5. Will Micah and I find some ways to get outdoors – and socialize with other families – this fall and early winter so that we don’t develop severe cabin fever? (This one is also important for me with respect to getting back in shape post-baby – thanks to breastfeeding I only have about 7 lbs. left to lose, but I have a long way before my muscle tone and cardiovascular fitness reach their pre-baby levels.)
  6. What can I do to keep my intellect active and engaged, and avoid allowing my brain to turn to complete mush?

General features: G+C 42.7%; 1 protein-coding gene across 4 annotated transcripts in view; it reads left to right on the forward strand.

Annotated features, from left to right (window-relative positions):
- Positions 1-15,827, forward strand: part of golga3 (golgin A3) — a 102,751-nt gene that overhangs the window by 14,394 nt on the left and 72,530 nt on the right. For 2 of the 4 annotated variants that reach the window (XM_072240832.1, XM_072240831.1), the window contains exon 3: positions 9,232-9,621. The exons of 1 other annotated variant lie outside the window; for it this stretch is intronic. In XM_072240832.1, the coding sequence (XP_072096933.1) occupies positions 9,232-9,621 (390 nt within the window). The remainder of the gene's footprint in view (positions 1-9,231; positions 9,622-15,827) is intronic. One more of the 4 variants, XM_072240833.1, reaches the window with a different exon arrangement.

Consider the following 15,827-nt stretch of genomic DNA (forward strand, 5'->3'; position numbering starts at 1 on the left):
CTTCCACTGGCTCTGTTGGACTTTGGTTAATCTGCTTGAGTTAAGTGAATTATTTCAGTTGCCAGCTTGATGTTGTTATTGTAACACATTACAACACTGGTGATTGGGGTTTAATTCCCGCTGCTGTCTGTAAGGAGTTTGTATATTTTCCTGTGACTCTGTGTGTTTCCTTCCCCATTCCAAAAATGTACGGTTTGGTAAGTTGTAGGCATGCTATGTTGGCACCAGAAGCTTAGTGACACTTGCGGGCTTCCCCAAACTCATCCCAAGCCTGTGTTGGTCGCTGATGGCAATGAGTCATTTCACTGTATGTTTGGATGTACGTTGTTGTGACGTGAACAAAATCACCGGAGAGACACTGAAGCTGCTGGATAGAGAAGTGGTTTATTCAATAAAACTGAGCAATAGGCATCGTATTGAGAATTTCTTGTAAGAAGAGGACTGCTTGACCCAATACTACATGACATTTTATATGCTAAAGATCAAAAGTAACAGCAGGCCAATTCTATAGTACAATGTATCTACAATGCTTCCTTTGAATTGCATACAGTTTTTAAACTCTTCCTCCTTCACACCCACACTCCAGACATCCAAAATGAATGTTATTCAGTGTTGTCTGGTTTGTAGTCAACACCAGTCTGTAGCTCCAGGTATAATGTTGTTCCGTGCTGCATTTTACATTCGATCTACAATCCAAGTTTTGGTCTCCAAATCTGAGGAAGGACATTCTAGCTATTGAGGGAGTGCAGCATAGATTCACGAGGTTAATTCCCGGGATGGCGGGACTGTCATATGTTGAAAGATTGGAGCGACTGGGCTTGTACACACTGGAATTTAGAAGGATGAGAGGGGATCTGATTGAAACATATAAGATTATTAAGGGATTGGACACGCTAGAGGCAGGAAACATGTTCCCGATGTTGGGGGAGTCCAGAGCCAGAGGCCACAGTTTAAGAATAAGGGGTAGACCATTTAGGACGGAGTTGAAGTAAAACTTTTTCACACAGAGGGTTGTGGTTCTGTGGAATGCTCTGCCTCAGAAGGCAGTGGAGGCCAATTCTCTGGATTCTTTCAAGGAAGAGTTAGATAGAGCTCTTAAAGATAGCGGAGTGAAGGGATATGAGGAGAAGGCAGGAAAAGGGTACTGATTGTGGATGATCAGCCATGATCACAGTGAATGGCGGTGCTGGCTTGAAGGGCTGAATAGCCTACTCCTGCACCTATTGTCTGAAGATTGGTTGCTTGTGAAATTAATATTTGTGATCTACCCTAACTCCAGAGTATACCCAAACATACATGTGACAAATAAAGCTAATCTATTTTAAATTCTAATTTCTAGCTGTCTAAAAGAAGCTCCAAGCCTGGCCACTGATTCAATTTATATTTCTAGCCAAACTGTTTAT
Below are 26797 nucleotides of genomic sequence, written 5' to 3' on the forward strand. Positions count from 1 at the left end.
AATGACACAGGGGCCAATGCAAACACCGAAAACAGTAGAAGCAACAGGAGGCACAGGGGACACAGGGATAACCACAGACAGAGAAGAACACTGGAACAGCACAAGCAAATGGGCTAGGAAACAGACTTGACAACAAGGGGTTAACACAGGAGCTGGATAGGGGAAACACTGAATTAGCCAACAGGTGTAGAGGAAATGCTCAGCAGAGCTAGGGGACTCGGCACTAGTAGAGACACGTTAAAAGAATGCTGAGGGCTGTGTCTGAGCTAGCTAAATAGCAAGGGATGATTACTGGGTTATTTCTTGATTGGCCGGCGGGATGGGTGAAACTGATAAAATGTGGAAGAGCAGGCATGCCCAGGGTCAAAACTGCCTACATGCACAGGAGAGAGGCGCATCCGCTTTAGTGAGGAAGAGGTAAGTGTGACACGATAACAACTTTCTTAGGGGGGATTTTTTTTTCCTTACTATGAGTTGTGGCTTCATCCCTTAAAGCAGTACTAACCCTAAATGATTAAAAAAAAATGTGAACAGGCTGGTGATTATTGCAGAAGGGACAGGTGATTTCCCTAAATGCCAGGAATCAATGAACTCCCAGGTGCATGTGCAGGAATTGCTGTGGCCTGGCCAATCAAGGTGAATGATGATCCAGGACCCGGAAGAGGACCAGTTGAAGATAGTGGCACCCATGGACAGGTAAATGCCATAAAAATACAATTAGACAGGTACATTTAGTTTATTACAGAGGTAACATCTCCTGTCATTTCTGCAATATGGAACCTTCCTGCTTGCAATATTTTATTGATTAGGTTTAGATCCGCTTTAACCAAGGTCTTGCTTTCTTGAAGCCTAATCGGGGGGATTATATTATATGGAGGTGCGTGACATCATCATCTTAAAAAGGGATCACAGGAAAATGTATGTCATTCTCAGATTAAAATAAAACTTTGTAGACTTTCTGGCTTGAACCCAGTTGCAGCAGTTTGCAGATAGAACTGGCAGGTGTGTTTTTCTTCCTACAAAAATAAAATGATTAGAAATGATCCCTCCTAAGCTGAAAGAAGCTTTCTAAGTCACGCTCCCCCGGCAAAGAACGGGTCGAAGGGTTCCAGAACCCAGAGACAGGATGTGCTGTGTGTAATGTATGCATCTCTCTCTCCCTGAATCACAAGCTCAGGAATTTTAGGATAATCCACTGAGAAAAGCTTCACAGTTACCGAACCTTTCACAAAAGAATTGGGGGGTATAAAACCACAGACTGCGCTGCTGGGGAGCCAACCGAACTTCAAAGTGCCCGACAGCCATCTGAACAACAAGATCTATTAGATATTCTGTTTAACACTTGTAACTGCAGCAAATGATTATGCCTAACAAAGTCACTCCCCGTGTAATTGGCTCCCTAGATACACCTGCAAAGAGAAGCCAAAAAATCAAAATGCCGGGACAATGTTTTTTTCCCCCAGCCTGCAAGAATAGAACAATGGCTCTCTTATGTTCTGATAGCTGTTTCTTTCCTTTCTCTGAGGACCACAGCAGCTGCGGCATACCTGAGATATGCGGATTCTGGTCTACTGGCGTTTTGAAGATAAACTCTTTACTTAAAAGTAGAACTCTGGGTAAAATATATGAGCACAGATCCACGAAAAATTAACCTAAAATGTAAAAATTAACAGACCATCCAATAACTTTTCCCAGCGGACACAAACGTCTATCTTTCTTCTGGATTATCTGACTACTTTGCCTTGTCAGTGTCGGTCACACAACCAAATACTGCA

Brain Mush Avoidance Plan

For me, item 6 is an important element of ensuring that I both enjoy my maternity leave and ease my transition back to adult life, but of course it’s also the item that is most likely to be neglected if some of the others (especially 2-4) don’t work out as well as hoped. To achieve 6, I have some areas that I’d like to delve into as part of my Brain Mush Avoidance plan – all of which will allow me to remain engaged with some of the topics I focus on in my professional life, but in a more abstract “personal enrichment” sense rather than the more focused tactical approach I generally take when learning on the job. The plan is probably too ambitious, but I love having a huge list of topics to choose from as I’m thinking about how to spend my time. I suspect that the plan will morph over time if these topics lead me in unexpected directions.

Tech Explorations